"There was so much emotion there," Young said. "There would be a long silence, then somebody would remember something that Sam had done. By 2 or 3 in the morning, they were all still there. We were mentally and emotionally exhausted by all the tears and sadness and loving that was going on there. The kids were really close before, but this really brought them together."

"It's better when everybody talks to each other," said Leal, a brawny 17-year-old.

'No Good Sitting at Home'

"It's no good sitting at home, thinking about what we would be doing if Sam was there," added Robert Enriquez, 17, who described himself as so close to Bonanno that "I was like his shadow."

"The counselors come around, but I don't feel comfortable talking with them," said Leal. "I'd rather be with friends. We've all been sticking together, at my house, at Robert's house."

The incident has sent shock waves beyond La Verne, all the way to Cerritos, where a pall settled last week on Gahr High School, the home of the opposing team in the fatal game.

"The team was very saddened and disappointed," said football Coach Daryl Walsh, who had to contend with early erroneous reports that Bonanno had died after being brutally "gang tackled."

'Handled It Well'

"It was one of those things that nobody had any control over," Walsh said. "There was no wrongdoing on anybody's part. We kept the youngsters abreast of what was happening. I'd say they handled it pretty well."

Walsh said administrators from Bonita High had called Gahr to assure the team that no individuals bore any responsibility for Bonanno's death. A delegation of Gahr football players planned to attend the youth's funeral on Saturday.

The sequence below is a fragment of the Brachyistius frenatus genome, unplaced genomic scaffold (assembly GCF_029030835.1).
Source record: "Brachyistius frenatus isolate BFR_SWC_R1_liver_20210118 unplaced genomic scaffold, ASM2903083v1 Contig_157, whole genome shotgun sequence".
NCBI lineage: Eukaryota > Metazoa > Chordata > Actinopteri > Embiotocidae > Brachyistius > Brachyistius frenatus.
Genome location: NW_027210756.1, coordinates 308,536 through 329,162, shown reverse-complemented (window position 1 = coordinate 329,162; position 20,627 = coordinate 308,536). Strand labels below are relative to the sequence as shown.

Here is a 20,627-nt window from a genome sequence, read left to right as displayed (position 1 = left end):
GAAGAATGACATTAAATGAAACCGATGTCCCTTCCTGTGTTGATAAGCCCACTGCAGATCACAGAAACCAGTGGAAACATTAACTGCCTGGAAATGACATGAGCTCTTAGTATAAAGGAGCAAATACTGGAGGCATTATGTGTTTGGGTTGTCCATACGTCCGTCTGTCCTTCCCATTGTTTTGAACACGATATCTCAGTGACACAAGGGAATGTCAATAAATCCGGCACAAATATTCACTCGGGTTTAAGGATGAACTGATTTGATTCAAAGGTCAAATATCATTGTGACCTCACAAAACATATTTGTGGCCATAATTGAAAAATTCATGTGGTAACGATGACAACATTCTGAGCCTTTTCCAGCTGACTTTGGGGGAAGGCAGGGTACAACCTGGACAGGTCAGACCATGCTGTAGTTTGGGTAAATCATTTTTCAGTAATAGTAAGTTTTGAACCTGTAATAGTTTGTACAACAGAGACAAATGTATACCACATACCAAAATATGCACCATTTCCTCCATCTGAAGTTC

According to his friends, Bonanno, so immaculate in his appearance he was sometimes referred to as "G.Q.," for the men's fashion magazine "Gentleman's Quarterly," was one of the team's greatest football enthusiasts.

"If we were watching a game on television, he used to say, 'Just watch, someday you'll see me on TV, running that ball,' " recalled Enriquez.

'I'm Ready'

Young said Bonanno was so determined a player that he once tried to insert himself into a game after a contact lens had cracked under his eyelid.

"The contact was lost in the eye, and Sam kept saying, 'I'm ready to go in right now,' " Young said. "When the doctor wanted to examine him, he said, 'Can't it wait 'till halftime?' The doctor pulled the lens out in halves."

Like the rest of the team, Bonanno was small, Young said. "He was listed in the program as 5-11 and 175 pounds," Young said. "But he was a lot close to 5-10 and 160. He always went hard, though. He just had a lot of desire."

In the nine games in which Bonanno played this season, of which the team won only one, he averaged 4.8 yards a carry.

Voted to Play Game

To the dismay of Bonita administrators, the team voted to play the final game of the season, against Ontario High School, on Thursday evening. All team members wore decals with the number 18--Bonanno's jersey number--on their helmets.

"The kids said that it was what Sam would have wanted," said Brinegar before the game. "But it's going to be excruciating for the adults on the sidelines. Just the sound of a hit gives you the creeps now."

According to the boy's father, Samuel Bonanno Sr., Sam aspired to play college football.

"He took the college test a few weeks ago," the father said. "He just wanted to be accepted in a college somewhere."

Self-Sufficient Youngster

He described his son as a self-sufficient youngster who helped around the house. The boy worked 20 hours a week at a San Dimas Safeway store "to help out the family and to buy gas for his truck and to take care of the little things that kids are responsible for."

He said Sam often performed chores around the house, like mowing the lawn, as well as taking care of his 11-year-old brother, Dominick.

"He was a very neat boy," said the father. "He had a $40 bottle of cologne, even though he was just making $5 an hour. He bought his own letterman jacket for $180. This has left a lot of blank spots in our hearts that nobody else could understand."

Both Bonanno and his wife Mary are brewery workers for Miller Brewing Co., in Irwindale. The family was moving to a new home when the boy died.

By early afternoon, the students had rearranged the lettering on the school marquee. It now read: